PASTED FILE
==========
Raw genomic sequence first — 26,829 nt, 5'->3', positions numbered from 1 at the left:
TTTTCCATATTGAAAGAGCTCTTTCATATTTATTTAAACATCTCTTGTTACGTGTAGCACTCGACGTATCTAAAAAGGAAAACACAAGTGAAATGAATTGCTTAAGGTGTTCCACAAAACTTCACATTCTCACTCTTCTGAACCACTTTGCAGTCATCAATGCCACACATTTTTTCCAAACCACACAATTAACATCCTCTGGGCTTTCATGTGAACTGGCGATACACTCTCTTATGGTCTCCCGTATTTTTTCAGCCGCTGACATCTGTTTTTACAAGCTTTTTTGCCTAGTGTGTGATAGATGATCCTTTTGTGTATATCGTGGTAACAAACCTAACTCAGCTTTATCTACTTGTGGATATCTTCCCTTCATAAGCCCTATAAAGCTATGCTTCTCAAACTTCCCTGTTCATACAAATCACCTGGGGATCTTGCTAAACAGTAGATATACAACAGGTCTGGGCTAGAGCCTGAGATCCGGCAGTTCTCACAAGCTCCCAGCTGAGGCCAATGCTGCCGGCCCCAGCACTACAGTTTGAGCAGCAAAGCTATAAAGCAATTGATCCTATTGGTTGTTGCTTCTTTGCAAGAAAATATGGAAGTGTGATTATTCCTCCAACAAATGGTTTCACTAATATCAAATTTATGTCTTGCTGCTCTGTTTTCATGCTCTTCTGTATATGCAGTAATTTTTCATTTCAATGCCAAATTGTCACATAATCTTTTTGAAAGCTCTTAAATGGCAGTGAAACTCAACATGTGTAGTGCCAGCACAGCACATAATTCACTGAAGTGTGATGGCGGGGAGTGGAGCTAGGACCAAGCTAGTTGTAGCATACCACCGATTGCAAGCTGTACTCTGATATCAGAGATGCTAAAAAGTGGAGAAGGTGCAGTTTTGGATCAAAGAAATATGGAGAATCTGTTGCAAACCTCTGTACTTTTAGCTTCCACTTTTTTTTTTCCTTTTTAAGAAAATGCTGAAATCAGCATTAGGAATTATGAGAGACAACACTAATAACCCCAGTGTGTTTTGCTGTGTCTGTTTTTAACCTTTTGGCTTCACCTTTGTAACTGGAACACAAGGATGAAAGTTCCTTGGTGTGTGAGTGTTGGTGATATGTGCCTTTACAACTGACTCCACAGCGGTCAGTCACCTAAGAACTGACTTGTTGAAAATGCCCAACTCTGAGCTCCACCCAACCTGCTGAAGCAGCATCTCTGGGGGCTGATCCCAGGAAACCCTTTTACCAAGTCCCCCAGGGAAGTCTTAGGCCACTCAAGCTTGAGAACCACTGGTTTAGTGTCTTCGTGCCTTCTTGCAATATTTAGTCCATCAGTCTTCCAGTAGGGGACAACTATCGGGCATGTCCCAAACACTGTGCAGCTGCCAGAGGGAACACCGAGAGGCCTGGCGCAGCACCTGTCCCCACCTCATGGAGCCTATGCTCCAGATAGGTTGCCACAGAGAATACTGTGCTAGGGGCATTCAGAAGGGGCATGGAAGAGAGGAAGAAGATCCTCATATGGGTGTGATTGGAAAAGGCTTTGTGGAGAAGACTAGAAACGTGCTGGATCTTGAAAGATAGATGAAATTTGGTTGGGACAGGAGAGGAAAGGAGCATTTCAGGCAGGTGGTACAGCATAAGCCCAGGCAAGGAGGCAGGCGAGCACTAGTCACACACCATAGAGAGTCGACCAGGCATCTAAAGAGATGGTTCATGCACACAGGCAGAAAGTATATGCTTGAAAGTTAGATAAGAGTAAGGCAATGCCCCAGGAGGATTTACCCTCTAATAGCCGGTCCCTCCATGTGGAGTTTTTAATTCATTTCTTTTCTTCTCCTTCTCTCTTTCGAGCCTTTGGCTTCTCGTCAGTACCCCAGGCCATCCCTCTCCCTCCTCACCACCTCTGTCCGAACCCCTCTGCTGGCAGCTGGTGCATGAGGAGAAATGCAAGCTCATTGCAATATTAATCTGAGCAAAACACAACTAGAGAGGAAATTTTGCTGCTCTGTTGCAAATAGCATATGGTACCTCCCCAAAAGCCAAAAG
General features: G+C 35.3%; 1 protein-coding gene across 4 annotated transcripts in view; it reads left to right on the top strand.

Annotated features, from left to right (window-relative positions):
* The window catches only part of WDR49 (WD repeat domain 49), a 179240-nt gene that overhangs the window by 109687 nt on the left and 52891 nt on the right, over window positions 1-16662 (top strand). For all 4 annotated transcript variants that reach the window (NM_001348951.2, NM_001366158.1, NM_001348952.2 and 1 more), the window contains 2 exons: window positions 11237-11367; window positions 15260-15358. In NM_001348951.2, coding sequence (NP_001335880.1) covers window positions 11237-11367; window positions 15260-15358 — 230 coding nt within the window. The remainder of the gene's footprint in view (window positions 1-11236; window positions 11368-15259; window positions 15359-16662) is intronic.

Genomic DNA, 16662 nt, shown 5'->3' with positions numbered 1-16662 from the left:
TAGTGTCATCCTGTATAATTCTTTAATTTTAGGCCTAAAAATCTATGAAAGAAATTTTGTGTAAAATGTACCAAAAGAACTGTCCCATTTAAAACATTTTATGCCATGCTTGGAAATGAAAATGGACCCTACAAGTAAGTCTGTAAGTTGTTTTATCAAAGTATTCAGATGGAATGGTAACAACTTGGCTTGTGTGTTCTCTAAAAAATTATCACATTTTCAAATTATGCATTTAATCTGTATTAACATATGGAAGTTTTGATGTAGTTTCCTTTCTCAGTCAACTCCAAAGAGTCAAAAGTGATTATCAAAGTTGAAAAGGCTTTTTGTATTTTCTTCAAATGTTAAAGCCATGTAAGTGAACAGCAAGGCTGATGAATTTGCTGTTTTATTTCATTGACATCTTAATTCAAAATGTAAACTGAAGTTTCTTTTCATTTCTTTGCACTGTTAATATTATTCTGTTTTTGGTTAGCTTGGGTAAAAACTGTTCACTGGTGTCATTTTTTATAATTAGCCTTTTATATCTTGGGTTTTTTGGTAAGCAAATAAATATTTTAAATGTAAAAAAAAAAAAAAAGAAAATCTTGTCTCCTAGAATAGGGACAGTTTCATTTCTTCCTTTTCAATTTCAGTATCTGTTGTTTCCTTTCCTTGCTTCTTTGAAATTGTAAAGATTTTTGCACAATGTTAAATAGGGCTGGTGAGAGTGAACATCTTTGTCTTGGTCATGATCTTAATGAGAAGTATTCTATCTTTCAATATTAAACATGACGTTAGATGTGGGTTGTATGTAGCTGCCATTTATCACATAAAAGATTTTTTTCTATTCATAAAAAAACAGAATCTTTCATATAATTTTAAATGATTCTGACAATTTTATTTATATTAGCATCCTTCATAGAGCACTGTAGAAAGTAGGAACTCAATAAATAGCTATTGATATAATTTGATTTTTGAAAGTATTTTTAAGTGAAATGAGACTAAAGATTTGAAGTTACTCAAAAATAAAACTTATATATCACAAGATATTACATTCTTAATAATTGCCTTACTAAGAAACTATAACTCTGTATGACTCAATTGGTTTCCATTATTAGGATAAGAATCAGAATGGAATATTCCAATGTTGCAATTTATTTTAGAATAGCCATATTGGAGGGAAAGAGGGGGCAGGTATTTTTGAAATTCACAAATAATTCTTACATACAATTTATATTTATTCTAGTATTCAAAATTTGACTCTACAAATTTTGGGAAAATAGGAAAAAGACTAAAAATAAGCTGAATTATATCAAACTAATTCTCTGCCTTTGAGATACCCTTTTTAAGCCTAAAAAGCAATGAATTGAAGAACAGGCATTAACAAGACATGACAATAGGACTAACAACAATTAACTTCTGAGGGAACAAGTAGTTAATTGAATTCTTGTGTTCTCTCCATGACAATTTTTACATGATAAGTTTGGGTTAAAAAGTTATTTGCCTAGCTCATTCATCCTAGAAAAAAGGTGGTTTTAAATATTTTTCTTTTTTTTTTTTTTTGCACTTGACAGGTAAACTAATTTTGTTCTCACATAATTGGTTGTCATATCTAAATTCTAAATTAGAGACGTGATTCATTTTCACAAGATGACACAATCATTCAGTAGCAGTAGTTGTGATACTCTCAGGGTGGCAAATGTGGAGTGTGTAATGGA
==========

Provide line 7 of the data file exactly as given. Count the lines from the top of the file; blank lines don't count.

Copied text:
TAGTGTCATCCTGTATAATTCTTTAATTTTAGGCCTAAAAATCTATGAAAGAAATTTTGTGTAAAATGTACCAAAAGAACTGTCCCATTTAAAACATTTTATGCCATGCTTGGAAATGAAAATGGACCCTACAAGTAAGTCTGTAAGTTGTTTTATCAAAGTATTCAGATGGAATGGTAACAACTTGGCTTGTGTGTTCTCTAAAAAATTATCACATTTTCAAATTATGCATTTAATCTGTATTAACATATGGAAGTTTTGATGTAGTTTCCTTTCTCAGTCAACTCCAAAGAGTCAAAAGTGATTATCAAAGTTGAAAAGGCTTTTTGTATTTTCTTCAAATGTTAAAGCCATGTAAGTGAACAGCAAGGCTGATGAATTTGCTGTTTTATTTCATTGACATCTTAATTCAAAATGTAAACTGAAGTTTCTTTTCATTTCTTTGCACTGTTAATATTATTCTGTTTTTGGTTAGCTTGGGTAAAAACTGTTCACTGGTGTCATTTTTTATAATTAGCCTTTTATATCTTGGGTTTTTTGGTAAGCAAATAAATATTTTAAATGTAAAAAAAAAAAAAAAGAAAATCTTGTCTCCTAGAATAGGGACAGTTTCATTTCTTCCTTTTCAATTTCAGTATCTGTTGTTTCCTTTCCTTGCTTCTTTGAAATTGTAAAGATTTTTGCACAATGTTAAATAGGGCTGGTGAGAGTGAACATCTTTGTCTTGGTCATGATCTTAATGAGAAGTATTCTATCTTTCAATATTAAACATGACGTTAGATGTGGGTTGTATGTAGCTGCCATTTATCACATAAAAGATTTTTTTCTATTCATAAAAAAACAGAATCTTTCATATAATTTTAAATGATTCTGACAATTTTATTTATATTAGCATCCTTCATAGAGCACTGTAGAAAGTAGGAACTCAATAAATAGCTATTGATATAATTTGATTTTTGAAAGTATTTTTAAGTGAAATGAGACTAAAGATTTGAAGTTACTCAAAAATAAAACTTATATATCACAAGATATTACATTCTTAATAATTGCCTTACTAAGAAACTATAACTCTGTATGACTCAATTGGTTTCCATTATTAGGATAAGAATCAGAATGGAATATTCCAATGTTGCAATTTATTTTAGAATAGCCATATTGGAGGGAAAGAGGGGGCAGGTATTTTTGAAATTCACAAATAATTCTTACATACAATTTATATTTATTCTAGTATTCAAAATTTGACTCTACAAATTTTGGGAAAATAGGAAAAAGACTAAAAATAAGCTGAATTATATCAAACTAATTCTCTGCCTTTGAGATACCCTTTTTAAGCCTAAAAAGCAATGAATTGAAGAACAGGCATTAACAAGACATGACAATAGGACTAACAACAATTAACTTCTGAGGGAACAAGTAGTTAATTGAATTCTTGTGTTCTCTCCATGACAATTTTTACATGATAAGTTTGGGTTAAAAAGTTATTTGCCTAGCTCATTCATCCTAGAAAAAAGGTGGTTTTAAATATTTTTCTTTTTTTTTTTTTTTGCACTTGACAGGTAAACTAATTTTGTTCTCACATAATTGGTTGTCATATCTAAATTCTAAATTAGAGACGTGATTCATTTTCACAAGATGACACAATCATTCAGTAGCAGTAGTTGTGATACTCTCAGGGTGGCAAATGTGGAGTGTGTAATGGA